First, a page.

Berta Cáceres - A Loss for Honduras and the World

June 15, 2016

     March 3, 2016 marked a sad day for activist of human rights, indigenous peoples’ rights and environmental activists.  Berta Cáceres, a well-known Honduran activist, was killed[1] at home in the early hours of that Thursday morning. Cáceres fought on many fronts, including human rights, indigenous peoples and the environment, and for this reason, she lived as a target.

     The El País journal[2] reported that this Honduran activist "fulfilled all the requisites to be a victim of violence in Honduras." Why? Because she was a woman, an activist, a defender of the local communities and a thorn in the government’s side. In 2009, the Inter-American Commission on Human Rights demanded the State of Honduras guarantee Berta Cáceres’ safety because she was the victim of frequent threats. The Minister of Safety and Security, Julián Pacheco, said that there were protective measures in place, though armed men entered in her home around 1 a.m. local time.

     Berta Cáceres founded the Civic Council of Popular and Indigenous Organizations of Honduras in 1993.  She led the charge against the hydroelectric project of Agua Zarca and was against the coup d' état in 2009 which took Manuel Zelaya from power. In 2015, she won the Goldman Environmental Prize, regarded as the most important distinction in the area of environmental protection.

     Cáceres was an activist who, since her teens, had been involved in defending the collective rights of the Honduran indigenous group, Lenca.  For two decades, she was directly involved in the Lenca’s victories against hydroelectric projects that would have decimated ancestral forests and rivers.  Through her leadership, she led the way into pressuring the Honduran government into ratifying a law requiring prior and informed consent of the Lenca people prior to performing work on their lands.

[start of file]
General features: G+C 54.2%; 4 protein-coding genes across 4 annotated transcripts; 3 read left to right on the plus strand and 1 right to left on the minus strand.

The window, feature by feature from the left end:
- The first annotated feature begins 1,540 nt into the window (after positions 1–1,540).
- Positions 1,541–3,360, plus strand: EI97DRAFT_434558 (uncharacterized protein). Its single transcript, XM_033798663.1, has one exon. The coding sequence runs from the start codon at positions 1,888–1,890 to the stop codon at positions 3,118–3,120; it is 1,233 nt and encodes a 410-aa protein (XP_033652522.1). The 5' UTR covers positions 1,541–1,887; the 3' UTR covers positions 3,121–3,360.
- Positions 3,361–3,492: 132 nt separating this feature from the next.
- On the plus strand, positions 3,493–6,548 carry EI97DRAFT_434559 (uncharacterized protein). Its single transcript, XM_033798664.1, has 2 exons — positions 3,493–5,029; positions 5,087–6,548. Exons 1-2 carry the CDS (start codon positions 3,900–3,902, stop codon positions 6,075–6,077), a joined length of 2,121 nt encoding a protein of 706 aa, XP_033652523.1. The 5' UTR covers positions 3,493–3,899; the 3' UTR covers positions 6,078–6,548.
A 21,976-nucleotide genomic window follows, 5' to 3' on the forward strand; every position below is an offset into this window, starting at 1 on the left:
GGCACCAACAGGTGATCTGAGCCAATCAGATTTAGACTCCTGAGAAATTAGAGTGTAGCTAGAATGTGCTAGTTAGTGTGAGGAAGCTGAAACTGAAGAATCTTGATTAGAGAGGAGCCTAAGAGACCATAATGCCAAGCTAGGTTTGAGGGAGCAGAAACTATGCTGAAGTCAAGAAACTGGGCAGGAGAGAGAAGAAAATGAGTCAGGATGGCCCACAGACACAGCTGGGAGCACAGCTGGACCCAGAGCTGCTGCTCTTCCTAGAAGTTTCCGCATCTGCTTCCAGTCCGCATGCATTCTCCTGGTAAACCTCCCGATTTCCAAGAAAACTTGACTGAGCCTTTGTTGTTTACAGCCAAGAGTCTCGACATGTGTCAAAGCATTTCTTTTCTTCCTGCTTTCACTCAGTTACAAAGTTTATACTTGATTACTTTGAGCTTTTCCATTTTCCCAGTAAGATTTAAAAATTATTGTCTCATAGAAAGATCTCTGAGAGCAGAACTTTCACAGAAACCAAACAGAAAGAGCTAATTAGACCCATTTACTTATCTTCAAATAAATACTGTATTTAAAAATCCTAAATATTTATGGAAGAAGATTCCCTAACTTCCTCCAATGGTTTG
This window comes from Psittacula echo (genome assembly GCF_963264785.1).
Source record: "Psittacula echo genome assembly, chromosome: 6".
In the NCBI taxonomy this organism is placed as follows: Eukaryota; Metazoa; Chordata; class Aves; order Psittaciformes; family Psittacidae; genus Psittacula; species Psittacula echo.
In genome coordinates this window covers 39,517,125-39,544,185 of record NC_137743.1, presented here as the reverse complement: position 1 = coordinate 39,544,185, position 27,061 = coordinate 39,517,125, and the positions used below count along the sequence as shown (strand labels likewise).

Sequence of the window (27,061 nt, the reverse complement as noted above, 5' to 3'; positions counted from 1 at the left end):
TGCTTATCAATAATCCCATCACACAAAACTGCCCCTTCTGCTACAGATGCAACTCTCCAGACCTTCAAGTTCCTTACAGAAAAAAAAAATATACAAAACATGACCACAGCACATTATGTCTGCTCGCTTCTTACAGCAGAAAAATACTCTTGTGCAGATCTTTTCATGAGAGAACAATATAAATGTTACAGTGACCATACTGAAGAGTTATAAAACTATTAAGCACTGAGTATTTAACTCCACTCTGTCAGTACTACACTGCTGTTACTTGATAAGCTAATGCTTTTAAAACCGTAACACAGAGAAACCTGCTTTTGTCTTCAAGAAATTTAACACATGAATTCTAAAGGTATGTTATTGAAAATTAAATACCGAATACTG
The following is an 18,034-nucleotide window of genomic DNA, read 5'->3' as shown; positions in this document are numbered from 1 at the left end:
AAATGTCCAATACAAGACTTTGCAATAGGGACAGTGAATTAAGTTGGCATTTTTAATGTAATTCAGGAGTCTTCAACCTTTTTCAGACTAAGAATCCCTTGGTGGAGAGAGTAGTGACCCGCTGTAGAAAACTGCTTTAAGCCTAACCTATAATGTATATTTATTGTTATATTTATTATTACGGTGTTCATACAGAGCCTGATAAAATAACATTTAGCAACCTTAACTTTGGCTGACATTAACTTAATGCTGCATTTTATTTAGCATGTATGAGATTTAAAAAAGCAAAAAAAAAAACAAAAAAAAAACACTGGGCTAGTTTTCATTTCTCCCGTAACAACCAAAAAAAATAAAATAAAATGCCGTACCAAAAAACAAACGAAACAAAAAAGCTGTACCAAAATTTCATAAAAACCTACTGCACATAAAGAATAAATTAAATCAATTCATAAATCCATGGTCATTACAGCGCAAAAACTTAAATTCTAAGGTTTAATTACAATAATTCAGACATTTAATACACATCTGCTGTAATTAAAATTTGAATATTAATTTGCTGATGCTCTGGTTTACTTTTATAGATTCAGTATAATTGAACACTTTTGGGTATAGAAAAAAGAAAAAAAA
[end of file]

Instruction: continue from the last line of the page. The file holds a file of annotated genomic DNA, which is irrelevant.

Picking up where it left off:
Her murder has shocked a country with a rate of homicides which fell from 68 in 2014 to 62 in 2015 per 100 thousand inhabitants, according to the National Autonomous University of Honduras[3]. The U.S. Ambassador to Honduras, James Nealon, condemned[4] "strongly this reprehensible crime" and "cowardly murder." Julián Pacheco, also regretted the events and reported that the watchman of the residential complex where Cáceres lived was detained.  Pacheco argued that although the activist "was always guarded" during their displacements in Intibucá, "the residence where she lost her life had not been reported to the custodians." Cáceres had met last week with his security officers, he adds.  For her energy and love for humanity, Berta Cáceres was an outstanding role model, and is now a great loss to humanity.

     After the great loss to the Honduran community and the world, Hondurans and the rest of us can only hope for the perpetrators to be brought to justice.

 

 


References:

[1] Arce, A., & Malkin, E. (2016, March 3). Berta Cáceres, líder indígena y ambientalista, asesinada en Honduras. International New York Times. Retrieved March, 2016, from http://www.nytimes.com/es/2016/03/03/berta-caceres-lider-indigena-y-ambientalista-asesinada-en-honduras/

[2] Meléndez, J. (2016, March 4). Berta Cáceres, ambientalista y líder indígena, asesinada en Honduras. El País. Retrieved March 5, 2016, from http://internacional.elpais.com/internacional/2016/03/03/actualidad/1457...

[3] Paullier, J. (2016, February 2). ¿Cómo Honduras "dejó de ser el país más violento del mundo"? BBC Mundo. Retrieved March 6, 2016, from http://www.bbc.com/mundo/noticias/2016/02/160202_honduras_violencia_dism...

[4] Embajador de EUAllegal a velatorio de Berta Cáceres. (2016, March 4). Dario La Prensa. Retrieved March 5, 2016, from http://www.laprensa.hn/honduras/936375-410/embajador-de-eua-llega-a-vela...áceres

About Author(s)

Marisapr
Marisa is a third-year law student at the University of Pittsburgh. She is pursuing certificates in Health Law and in Latin American Studies. She is interested in gender and race issues and how they affect immigration and immigrant communities. She also does research in public health issues. She has been contributing with articles for Panoramas since 2015.